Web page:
power of languageEvery once in a while I will enter the name of my blog into a search engine so I can see if anything turns up. Typically there is very little of interest, but occasionally something will startle or rankle. The other day, for instance, I found that someone had commandeered a few lines from one of my pieces and had inserted them into a very public rant about her ex-boyfriend and his offenses.

“Well, really,” I thought, “my high art?”

Then I thought about how, throughout my life, I have taken the words of other writers and have gulped them down whole — so desperate was I to give voice to my sorrows in ways that ennobled them and so uncertain was I of my own ability to persuade another that I existed.

When in The Vanity of Human Wishes Samuel Johnson wrote “life protracted is protracted woe,” he couldn’t have known that at 20 I’d find in the line a holy rhythm that would somehow elevate my youthful sadnesses to a higher realm and, in the process, redeem them. Or, when in As I Lay Dying William Faulkner had his main character, Addie Bundren, declare that “coming unalone is terrible,” he couldn’t have imagined that these four words would reverberate in me for forty years before I could come to understand anything about what they had to do with my life.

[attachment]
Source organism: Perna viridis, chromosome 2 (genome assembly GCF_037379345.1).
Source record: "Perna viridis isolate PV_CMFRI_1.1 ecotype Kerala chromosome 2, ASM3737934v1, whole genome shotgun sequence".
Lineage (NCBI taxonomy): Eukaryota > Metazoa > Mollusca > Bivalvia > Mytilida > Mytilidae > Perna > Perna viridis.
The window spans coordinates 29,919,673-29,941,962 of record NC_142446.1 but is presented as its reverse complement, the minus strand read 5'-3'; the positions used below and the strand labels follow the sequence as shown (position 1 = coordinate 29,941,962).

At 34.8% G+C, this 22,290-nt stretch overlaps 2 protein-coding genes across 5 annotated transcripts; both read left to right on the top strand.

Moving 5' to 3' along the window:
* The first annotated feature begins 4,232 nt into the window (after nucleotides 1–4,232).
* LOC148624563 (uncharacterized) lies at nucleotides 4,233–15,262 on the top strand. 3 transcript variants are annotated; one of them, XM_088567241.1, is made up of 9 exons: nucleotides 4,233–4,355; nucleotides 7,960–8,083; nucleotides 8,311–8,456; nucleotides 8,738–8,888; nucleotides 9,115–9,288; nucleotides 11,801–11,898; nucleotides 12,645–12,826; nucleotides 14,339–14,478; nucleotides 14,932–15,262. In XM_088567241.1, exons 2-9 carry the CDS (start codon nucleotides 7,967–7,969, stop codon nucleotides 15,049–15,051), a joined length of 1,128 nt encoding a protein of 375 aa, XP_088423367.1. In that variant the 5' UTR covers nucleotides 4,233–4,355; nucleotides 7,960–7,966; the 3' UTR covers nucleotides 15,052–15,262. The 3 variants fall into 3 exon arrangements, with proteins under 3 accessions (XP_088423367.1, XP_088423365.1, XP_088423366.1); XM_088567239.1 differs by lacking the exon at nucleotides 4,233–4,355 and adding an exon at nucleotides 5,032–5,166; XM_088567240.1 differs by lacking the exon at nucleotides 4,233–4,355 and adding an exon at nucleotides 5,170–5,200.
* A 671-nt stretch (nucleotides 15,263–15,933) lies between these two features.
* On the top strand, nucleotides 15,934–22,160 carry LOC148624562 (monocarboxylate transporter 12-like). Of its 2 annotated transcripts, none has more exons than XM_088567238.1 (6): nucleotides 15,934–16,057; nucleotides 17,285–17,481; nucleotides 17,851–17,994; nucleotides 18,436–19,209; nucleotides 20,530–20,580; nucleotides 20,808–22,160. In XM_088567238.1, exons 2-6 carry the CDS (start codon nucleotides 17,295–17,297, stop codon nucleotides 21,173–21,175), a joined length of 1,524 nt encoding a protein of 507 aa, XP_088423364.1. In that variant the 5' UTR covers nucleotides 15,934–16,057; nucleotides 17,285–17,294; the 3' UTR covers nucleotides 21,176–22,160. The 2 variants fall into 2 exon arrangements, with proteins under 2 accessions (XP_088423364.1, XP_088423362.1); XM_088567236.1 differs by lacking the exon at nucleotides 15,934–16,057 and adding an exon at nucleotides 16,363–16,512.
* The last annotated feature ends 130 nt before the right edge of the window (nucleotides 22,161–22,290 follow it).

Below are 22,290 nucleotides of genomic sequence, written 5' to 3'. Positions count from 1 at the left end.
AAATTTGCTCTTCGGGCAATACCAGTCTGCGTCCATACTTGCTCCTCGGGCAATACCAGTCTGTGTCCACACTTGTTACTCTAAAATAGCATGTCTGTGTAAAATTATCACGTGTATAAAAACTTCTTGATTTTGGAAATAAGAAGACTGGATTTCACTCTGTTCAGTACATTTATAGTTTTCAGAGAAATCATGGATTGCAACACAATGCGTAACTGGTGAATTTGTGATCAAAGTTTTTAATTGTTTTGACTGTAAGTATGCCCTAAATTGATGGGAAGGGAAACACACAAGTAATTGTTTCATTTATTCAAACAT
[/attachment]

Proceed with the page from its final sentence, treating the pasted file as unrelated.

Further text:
4 thoughts on “Why I read literature

  1. Everything appears to be up for grabs. It’s pretty sad when people lack the imagination to choose their own words and not even put quotation marks around them.

    1. I suppose when we take the leap of faith to start a blog, we say to the world — or to anyone out there willing to listen to us — “What’s mine is yours.” Thanks so much for taking time out of your day to leave me a comment.

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